On April 8, 2024, the skies over North America will play host to a celestial marvel – the Great North American Eclipse. This rare event will cast a shadow along a southwest-to-northeast path, turning day into night for a fleeting, magical moment.
What is a Total Solar Eclipse?
A total solar eclipse occurs when the moon aligns perfectly with the sun, blocking its light and creating a period of darkness. During this phenomenon, the sun’s outer layer, known as the corona, becomes visible. This captivating event not only intrigues skygazers but also impacts wildlife behavior, with nocturnal creatures stirring and birds falling silent.
The corona, an outer layer of the sun’s atmosphere, is usually hidden by the sun’s bright surface. During a total solar eclipse, this elusive corona is unveiled, allowing scientists a rare opportunity to study its structure.
Path of Totality: From Mexico to Canada
The 115-mile-wide path of totality will sweep across North America, spanning Mexico, the United States, and Canada. The eclipse is expected to begin on Mexico’s Pacific coast at approximately 11:07 a.m. PDT, with the longest duration near Torreon, Mexico, lasting an impressive 4 minutes and 27 seconds.
To visualize the precise path of totality, an interactive map by French eclipse expert Xavier Jubier provides a detailed overview.
Cities in the United States on the Eclipse Path
In the United States, 31 million people already reside within the path of totality. As the moon’s shadow progresses northeast, the eclipse will commence in Texas and traverse diagonally across the country, eventually reaching the maritime provinces of Canada. The Great North American Eclipse will pass through 13 U.S. states, including Texas, Arkansas, Missouri, Kentucky, Illinois, Indiana, Ohio, Pennsylvania, New York, Vermont, New Hampshire, and Maine.
Here are the major cities in each state where you can witness totality:
|1:40-1:44 p.m. CDT
|1:45-1:49 p.m. CDT
|1:51-1:54 p.m. CDT
|1:56-2:00 p.m. CDT
|2-2:02 p.m. CDT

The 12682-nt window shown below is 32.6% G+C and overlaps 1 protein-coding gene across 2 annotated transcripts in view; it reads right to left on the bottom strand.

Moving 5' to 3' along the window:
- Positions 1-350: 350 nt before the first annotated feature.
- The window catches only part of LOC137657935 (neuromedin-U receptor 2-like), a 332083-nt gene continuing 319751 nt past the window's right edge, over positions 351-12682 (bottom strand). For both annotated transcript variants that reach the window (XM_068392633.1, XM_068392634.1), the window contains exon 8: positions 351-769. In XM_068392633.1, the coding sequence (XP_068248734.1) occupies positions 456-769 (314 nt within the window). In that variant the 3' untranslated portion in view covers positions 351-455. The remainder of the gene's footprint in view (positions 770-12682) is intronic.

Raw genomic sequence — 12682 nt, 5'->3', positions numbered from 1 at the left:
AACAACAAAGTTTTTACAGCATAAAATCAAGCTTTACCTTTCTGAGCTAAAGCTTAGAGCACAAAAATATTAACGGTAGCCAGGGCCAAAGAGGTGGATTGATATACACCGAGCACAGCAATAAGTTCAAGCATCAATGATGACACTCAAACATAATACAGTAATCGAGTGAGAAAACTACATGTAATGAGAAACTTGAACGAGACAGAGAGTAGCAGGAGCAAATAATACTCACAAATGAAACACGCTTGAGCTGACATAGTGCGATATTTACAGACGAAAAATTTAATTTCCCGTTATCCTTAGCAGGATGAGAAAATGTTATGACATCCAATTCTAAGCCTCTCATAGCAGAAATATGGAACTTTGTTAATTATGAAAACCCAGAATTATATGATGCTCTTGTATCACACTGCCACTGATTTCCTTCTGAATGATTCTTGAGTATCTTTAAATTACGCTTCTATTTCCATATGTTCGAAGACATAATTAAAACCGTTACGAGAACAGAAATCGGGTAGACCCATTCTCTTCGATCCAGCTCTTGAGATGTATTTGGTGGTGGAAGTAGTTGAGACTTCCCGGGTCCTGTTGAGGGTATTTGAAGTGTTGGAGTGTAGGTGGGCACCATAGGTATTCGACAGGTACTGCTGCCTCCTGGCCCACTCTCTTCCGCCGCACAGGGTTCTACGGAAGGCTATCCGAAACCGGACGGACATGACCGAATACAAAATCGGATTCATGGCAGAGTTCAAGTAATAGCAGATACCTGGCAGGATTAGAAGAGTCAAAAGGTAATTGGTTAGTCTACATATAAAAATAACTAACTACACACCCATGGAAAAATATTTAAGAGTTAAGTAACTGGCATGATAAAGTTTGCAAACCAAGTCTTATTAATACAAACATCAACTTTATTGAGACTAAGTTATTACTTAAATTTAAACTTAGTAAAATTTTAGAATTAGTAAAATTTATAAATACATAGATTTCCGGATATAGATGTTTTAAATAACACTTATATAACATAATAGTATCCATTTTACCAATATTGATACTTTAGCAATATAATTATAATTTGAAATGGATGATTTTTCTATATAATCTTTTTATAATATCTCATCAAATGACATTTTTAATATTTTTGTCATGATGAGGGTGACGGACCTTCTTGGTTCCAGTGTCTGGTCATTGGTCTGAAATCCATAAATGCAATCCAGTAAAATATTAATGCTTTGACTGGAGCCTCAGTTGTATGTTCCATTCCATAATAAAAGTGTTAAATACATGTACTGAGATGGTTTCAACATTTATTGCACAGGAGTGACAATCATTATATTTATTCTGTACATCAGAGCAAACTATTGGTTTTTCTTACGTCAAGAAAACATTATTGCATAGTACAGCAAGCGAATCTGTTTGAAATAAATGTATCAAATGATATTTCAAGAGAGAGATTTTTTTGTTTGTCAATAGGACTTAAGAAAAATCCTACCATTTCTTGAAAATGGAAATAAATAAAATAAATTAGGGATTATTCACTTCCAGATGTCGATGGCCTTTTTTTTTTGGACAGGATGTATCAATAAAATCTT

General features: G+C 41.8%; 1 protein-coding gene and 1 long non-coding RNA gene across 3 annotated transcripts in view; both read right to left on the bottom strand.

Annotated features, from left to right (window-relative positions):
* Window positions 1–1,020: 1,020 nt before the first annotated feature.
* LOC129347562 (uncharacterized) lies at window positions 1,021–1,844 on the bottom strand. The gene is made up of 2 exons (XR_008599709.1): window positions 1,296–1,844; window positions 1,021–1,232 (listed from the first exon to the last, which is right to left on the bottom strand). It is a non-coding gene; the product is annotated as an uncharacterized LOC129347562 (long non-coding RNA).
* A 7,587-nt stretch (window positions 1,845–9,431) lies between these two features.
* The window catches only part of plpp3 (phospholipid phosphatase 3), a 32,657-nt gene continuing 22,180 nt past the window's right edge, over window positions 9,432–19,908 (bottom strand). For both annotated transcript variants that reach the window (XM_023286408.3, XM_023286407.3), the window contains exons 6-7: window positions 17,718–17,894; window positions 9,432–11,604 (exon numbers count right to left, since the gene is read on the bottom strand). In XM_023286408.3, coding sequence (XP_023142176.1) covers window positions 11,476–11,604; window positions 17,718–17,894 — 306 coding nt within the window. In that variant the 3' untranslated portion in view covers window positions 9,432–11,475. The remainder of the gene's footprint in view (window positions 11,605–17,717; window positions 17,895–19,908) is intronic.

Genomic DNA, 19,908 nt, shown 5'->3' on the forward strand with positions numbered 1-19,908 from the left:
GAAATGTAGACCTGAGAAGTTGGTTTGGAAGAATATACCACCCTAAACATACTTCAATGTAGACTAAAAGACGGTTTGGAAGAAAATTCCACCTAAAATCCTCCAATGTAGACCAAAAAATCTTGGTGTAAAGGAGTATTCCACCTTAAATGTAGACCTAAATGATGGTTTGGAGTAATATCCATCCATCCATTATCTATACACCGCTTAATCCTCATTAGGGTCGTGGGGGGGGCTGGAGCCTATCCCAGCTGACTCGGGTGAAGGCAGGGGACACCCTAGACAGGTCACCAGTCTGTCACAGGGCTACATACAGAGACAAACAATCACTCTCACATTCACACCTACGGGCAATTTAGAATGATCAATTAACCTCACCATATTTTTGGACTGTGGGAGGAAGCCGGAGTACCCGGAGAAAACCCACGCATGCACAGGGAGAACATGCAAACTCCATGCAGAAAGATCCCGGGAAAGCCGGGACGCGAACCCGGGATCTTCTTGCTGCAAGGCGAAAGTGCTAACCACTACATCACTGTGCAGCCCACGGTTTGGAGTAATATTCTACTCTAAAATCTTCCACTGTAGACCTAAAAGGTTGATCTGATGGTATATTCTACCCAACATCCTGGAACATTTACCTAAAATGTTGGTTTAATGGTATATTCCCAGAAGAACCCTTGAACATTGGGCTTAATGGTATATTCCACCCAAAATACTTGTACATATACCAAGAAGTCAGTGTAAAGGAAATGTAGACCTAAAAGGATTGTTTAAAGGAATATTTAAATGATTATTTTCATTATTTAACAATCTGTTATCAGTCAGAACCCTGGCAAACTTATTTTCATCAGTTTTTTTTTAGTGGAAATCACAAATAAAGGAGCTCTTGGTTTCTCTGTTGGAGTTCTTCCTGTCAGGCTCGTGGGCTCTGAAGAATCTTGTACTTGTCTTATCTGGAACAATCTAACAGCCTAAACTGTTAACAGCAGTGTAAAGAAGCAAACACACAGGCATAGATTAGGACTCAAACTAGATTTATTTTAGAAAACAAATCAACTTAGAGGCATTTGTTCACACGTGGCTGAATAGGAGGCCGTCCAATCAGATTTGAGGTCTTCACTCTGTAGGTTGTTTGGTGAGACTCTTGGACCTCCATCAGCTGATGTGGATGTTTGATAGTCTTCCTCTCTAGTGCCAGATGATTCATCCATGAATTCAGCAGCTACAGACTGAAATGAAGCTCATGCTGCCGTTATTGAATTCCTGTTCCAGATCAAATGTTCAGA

|1:59-2:03 p.m. CDT
|2:02-2:05 p.m. CDT
|3:13-3:17 p.m. EDT
|3:16-3:20 p.m. EDT
|3:18-3:22 p.m. EDT
|3:26-3:29 p.m. EDT
|3:27-3:30 p.m. EDT
|3:32-3:34 p.m. EDT
Note: Times listed do not account for the partial eclipse.
Why is this Solar Eclipse Special?
This celestial spectacle is a rare occurrence, happening only once every several years. After this event in 2024, North America will have to wait until 2033 for the next total solar eclipse, according to NASA.
How to Safely View the Eclipse?
Unlike other solar eclipses, a total solar eclipse allows spectators to observe the event with the naked eye. However, caution is crucial to avoid exposing your eyes to the sun’s harmful rays. Only when the moon fully blocks the sun, and the sky darkens, should you remove protective eyewear.
Certified eclipse glasses, meeting international safety standards, are recommended. These glasses are 100,000 times darker than regular sunglasses, blocking almost all visible, infrared, and ultraviolet light. The American Astronomical Society provides a list of approved vendors for easy access.
Alternatively, you can create a pinhole projector to project the sun’s image onto a nearby surface. Instructions for making these projectors are available on the American Astronomical Society’s website.
Don’t miss this extraordinary event – mark your calendars for April 8, 2024, and witness the awe-inspiring beauty of a total solar eclipse.